Dr. Michael Chernofsky, an orthopedist and plastic surgeon at Hadassah University Medical Center in Ein Kerem, said the Palestinian, Muhammad Taluli, 42, suffered from an extremely rare condition known as epidermodysplasia verruciformis or “tree man syndrome” that had no documentation in medical books.
“The patient had many complex tumors that filled the entire hand for more than 10 years. Besides the strong pains and his inability to move or use his hand, the disease is very dangerous and can develop into cancer,” Chernofsky said. “He became introverted and ashamed, unwilling to expose his hand to others. It was covered all the time.”
Taluli’s recessive genetic condition is a complication of the human papillomaviruses (HPV), Chernofsky said.
“Most people have an immune system that can cope with the virus or can be controlled by drugs. In the case of Muhammad, from the rare cases in the world, the defective immune system is unable to treat the virus and allows it to develop in an exaggerated and uncontrollable manner.”
The surgical team took several precautions, such as special masks and double shielding when operating on Taluli as HPV is highly contagious. The surgeons successfully removed the tumors and used the patient’s own skin from elsewhere in the body to cover what was left. Taluli was also given a vaccine to attack the virus to prevent the tumors from returning.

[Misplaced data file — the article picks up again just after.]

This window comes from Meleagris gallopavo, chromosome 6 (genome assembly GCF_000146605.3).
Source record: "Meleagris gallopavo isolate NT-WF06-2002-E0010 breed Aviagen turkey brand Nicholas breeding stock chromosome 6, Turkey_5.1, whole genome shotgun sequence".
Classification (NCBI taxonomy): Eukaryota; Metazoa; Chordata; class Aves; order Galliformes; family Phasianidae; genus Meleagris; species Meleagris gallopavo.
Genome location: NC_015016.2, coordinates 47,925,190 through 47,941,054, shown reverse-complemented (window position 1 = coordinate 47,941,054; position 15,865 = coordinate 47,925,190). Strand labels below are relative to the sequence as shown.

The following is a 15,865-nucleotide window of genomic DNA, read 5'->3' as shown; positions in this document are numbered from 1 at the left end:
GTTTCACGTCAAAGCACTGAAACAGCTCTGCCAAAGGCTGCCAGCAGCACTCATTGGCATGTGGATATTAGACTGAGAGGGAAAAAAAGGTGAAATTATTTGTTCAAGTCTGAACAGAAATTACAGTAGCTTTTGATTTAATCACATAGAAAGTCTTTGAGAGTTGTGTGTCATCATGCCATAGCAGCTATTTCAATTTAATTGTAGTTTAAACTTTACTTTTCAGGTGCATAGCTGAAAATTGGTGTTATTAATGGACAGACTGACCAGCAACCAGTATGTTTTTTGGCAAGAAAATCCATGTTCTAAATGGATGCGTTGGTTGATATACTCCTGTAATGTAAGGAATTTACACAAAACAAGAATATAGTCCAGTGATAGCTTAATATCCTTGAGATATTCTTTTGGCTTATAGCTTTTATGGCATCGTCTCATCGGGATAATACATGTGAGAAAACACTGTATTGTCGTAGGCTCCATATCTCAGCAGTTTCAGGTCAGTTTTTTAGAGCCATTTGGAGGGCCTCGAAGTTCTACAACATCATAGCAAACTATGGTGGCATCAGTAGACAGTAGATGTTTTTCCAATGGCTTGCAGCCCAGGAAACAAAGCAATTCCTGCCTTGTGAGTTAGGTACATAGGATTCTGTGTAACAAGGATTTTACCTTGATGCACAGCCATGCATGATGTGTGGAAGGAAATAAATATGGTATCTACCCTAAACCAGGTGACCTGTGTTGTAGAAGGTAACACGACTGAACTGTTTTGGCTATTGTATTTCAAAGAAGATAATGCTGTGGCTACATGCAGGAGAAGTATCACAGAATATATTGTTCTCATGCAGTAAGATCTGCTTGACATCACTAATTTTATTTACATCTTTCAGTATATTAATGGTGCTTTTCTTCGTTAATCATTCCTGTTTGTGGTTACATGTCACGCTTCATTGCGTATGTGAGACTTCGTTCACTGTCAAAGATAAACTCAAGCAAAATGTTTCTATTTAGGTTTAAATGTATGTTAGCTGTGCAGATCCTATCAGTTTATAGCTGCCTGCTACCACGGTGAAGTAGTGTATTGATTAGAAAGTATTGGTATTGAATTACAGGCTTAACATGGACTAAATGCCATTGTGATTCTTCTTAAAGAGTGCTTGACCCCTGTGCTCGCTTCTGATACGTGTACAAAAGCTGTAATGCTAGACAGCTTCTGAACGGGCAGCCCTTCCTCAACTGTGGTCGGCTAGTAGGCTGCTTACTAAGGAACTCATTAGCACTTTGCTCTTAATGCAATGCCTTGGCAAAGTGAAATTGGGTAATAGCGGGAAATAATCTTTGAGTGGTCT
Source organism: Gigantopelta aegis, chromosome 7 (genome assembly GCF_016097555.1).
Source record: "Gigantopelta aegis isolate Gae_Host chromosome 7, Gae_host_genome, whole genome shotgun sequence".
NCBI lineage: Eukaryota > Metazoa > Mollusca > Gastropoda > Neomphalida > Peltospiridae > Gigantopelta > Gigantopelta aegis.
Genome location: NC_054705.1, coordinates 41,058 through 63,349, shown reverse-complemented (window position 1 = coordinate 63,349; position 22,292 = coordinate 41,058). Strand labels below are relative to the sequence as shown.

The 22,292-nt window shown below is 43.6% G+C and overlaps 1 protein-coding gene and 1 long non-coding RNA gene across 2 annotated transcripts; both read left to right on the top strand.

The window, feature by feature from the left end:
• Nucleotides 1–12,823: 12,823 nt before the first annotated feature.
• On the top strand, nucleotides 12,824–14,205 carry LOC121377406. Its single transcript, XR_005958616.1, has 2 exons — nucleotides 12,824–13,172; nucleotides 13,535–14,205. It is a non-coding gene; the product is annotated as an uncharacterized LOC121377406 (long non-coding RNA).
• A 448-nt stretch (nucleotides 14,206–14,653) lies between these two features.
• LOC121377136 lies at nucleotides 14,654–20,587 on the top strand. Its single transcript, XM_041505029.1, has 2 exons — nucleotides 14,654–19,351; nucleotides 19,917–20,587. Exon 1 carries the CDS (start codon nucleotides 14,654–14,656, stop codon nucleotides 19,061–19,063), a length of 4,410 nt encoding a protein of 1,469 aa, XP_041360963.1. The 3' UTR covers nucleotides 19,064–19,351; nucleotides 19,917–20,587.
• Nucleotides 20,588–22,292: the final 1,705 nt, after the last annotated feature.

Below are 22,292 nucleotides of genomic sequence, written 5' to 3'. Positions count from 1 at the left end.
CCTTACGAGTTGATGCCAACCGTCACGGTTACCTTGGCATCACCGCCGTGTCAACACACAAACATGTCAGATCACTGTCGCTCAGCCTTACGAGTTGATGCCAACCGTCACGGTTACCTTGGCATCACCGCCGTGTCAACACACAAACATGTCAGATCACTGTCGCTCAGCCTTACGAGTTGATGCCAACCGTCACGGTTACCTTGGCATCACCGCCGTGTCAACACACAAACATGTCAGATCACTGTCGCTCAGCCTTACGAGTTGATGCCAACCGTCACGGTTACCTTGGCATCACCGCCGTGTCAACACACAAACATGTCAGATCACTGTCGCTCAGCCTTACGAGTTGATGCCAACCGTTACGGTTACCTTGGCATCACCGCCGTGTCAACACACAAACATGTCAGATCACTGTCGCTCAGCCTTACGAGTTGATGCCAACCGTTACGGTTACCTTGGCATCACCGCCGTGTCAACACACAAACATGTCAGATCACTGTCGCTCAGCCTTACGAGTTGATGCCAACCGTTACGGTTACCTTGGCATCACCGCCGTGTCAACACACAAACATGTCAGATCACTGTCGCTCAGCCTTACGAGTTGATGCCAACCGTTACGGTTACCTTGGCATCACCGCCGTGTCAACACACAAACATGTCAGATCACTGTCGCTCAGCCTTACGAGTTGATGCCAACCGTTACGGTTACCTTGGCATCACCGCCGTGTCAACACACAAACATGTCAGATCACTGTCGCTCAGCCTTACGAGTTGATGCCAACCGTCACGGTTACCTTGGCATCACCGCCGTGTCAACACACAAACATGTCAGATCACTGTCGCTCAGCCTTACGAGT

Taluli, who is now in recovery and has begun occupational therapy to use his hand once again, was grateful to the team of Israeli doctors.
“After a decade in which I sat embarrassed at home and could not work because of the limitations and I was afraid of cancer, the experts here at Hadassah were the only ones who gave me hope for recovery,” he said. “The treatment here is excellent and everything is good. I very much hope that my previous life is already behind me, and I am waiting to see my family, my wife and my six children.”